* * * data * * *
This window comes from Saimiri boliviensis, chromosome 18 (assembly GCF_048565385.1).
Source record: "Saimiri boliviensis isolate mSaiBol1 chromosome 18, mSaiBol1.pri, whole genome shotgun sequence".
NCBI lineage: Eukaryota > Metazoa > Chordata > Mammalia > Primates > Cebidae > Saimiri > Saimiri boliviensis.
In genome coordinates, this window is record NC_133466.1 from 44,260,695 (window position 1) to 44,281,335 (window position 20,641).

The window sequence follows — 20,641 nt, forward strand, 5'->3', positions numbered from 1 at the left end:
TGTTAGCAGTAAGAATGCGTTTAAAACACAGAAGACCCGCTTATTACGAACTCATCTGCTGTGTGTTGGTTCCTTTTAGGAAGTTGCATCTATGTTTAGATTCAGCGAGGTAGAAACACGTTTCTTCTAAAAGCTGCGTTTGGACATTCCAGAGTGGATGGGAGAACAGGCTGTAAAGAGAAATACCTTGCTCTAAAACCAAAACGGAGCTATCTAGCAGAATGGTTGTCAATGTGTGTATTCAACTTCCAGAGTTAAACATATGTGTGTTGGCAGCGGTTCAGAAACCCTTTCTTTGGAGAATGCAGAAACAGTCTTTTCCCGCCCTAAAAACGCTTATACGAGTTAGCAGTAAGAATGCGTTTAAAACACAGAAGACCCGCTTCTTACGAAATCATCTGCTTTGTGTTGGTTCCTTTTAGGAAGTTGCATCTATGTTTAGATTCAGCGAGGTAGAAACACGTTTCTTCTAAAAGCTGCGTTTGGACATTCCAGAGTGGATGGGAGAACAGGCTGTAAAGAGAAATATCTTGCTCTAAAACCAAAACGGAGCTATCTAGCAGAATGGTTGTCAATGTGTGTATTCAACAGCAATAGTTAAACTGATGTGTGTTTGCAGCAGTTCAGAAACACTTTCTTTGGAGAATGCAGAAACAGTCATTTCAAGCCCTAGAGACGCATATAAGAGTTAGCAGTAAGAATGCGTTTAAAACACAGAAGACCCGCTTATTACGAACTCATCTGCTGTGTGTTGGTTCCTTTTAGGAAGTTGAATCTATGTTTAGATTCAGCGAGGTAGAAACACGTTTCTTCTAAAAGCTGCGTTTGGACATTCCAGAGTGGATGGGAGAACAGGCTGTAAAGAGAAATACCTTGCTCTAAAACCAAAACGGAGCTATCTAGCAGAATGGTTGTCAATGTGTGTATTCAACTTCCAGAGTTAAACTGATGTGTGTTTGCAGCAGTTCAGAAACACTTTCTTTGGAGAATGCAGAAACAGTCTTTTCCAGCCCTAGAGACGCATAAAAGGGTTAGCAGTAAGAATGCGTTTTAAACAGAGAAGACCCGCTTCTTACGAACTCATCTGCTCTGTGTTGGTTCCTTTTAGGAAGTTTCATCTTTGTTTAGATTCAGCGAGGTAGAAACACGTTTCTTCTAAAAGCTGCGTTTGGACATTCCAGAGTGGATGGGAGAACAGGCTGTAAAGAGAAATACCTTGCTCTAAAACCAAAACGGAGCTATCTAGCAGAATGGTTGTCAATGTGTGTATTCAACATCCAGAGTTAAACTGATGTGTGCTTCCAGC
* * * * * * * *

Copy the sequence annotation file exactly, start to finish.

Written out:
This window comes from Saimiri boliviensis, chromosome 18 (assembly GCF_048565385.1).
Source record: "Saimiri boliviensis isolate mSaiBol1 chromosome 18, mSaiBol1.pri, whole genome shotgun sequence".
NCBI lineage: Eukaryota > Metazoa > Chordata > Mammalia > Primates > Cebidae > Saimiri > Saimiri boliviensis.
In genome coordinates, this window is record NC_133466.1 from 44,260,695 (window position 1) to 44,281,335 (window position 20,641).

The window sequence follows — 20,641 nt, forward strand, 5'->3', positions numbered from 1 at the left end:
TGTTAGCAGTAAGAATGCGTTTAAAACACAGAAGACCCGCTTATTACGAACTCATCTGCTGTGTGTTGGTTCCTTTTAGGAAGTTGCATCTATGTTTAGATTCAGCGAGGTAGAAACACGTTTCTTCTAAAAGCTGCGTTTGGACATTCCAGAGTGGATGGGAGAACAGGCTGTAAAGAGAAATACCTTGCTCTAAAACCAAAACGGAGCTATCTAGCAGAATGGTTGTCAATGTGTGTATTCAACTTCCAGAGTTAAACATATGTGTGTTGGCAGCGGTTCAGAAACCCTTTCTTTGGAGAATGCAGAAACAGTCTTTTCCCGCCCTAAAAACGCTTATACGAGTTAGCAGTAAGAATGCGTTTAAAACACAGAAGACCCGCTTCTTACGAAATCATCTGCTTTGTGTTGGTTCCTTTTAGGAAGTTGCATCTATGTTTAGATTCAGCGAGGTAGAAACACGTTTCTTCTAAAAGCTGCGTTTGGACATTCCAGAGTGGATGGGAGAACAGGCTGTAAAGAGAAATATCTTGCTCTAAAACCAAAACGGAGCTATCTAGCAGAATGGTTGTCAATGTGTGTATTCAACAGCAATAGTTAAACTGATGTGTGTTTGCAGCAGTTCAGAAACACTTTCTTTGGAGAATGCAGAAACAGTCATTTCAAGCCCTAGAGACGCATATAAGAGTTAGCAGTAAGAATGCGTTTAAAACACAGAAGACCCGCTTATTACGAACTCATCTGCTGTGTGTTGGTTCCTTTTAGGAAGTTGAATCTATGTTTAGATTCAGCGAGGTAGAAACACGTTTCTTCTAAAAGCTGCGTTTGGACATTCCAGAGTGGATGGGAGAACAGGCTGTAAAGAGAAATACCTTGCTCTAAAACCAAAACGGAGCTATCTAGCAGAATGGTTGTCAATGTGTGTATTCAACTTCCAGAGTTAAACTGATGTGTGTTTGCAGCAGTTCAGAAACACTTTCTTTGGAGAATGCAGAAACAGTCTTTTCCAGCCCTAGAGACGCATAAAAGGGTTAGCAGTAAGAATGCGTTTTAAACAGAGAAGACCCGCTTCTTACGAACTCATCTGCTCTGTGTTGGTTCCTTTTAGGAAGTTTCATCTTTGTTTAGATTCAGCGAGGTAGAAACACGTTTCTTCTAAAAGCTGCGTTTGGACATTCCAGAGTGGATGGGAGAACAGGCTGTAAAGAGAAATACCTTGCTCTAAAACCAAAACGGAGCTATCTAGCAGAATGGTTGTCAATGTGTGTATTCAACATCCAGAGTTAAACTGATGTGTGCTTCCAGC